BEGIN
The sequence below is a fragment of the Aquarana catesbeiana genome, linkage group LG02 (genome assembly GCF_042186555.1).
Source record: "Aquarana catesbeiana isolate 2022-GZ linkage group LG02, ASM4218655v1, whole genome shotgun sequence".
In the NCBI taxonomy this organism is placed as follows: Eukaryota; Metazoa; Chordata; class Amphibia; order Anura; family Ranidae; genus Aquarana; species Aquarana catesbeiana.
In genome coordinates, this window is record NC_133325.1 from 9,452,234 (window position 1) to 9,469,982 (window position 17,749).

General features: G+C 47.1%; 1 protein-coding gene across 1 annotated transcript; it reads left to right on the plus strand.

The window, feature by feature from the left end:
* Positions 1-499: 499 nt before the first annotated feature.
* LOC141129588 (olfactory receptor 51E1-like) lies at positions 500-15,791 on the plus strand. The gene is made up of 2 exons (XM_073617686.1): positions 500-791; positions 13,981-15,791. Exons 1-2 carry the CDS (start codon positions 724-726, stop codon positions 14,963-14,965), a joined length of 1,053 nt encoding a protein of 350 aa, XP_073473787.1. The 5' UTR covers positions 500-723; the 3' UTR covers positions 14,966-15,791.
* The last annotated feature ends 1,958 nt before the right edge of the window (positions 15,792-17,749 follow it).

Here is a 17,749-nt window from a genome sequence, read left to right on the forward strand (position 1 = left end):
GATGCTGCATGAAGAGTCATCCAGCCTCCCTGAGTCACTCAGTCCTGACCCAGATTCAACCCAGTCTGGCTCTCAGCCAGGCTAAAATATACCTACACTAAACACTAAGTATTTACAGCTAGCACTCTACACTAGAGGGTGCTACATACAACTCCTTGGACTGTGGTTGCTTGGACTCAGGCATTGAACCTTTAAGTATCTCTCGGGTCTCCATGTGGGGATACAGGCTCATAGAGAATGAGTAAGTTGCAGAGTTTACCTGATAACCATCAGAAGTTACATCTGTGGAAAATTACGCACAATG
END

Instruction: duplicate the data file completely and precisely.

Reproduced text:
The sequence below is a fragment of the Aquarana catesbeiana genome, linkage group LG02 (genome assembly GCF_042186555.1).
Source record: "Aquarana catesbeiana isolate 2022-GZ linkage group LG02, ASM4218655v1, whole genome shotgun sequence".
In the NCBI taxonomy this organism is placed as follows: Eukaryota; Metazoa; Chordata; class Amphibia; order Anura; family Ranidae; genus Aquarana; species Aquarana catesbeiana.
In genome coordinates, this window is record NC_133325.1 from 9,452,234 (window position 1) to 9,469,982 (window position 17,749).

General features: G+C 47.1%; 1 protein-coding gene across 1 annotated transcript; it reads left to right on the plus strand.

The window, feature by feature from the left end:
* Positions 1-499: 499 nt before the first annotated feature.
* LOC141129588 (olfactory receptor 51E1-like) lies at positions 500-15,791 on the plus strand. The gene is made up of 2 exons (XM_073617686.1): positions 500-791; positions 13,981-15,791. Exons 1-2 carry the CDS (start codon positions 724-726, stop codon positions 14,963-14,965), a joined length of 1,053 nt encoding a protein of 350 aa, XP_073473787.1. The 5' UTR covers positions 500-723; the 3' UTR covers positions 14,966-15,791.
* The last annotated feature ends 1,958 nt before the right edge of the window (positions 15,792-17,749 follow it).

Here is a 17,749-nt window from a genome sequence, read left to right on the forward strand (position 1 = left end):
GATGCTGCATGAAGAGTCATCCAGCCTCCCTGAGTCACTCAGTCCTGACCCAGATTCAACCCAGTCTGGCTCTCAGCCAGGCTAAAATATACCTACACTAAACACTAAGTATTTACAGCTAGCACTCTACACTAGAGGGTGCTACATACAACTCCTTGGACTGTGGTTGCTTGGACTCAGGCATTGAACCTTTAAGTATCTCTCGGGTCTCCATGTGGGGATACAGGCTCATAGAGAATGAGTAAGTTGCAGAGTTTACCTGATAACCATCAGAAGTTACATCTGTGGAAAATTACGCACAATG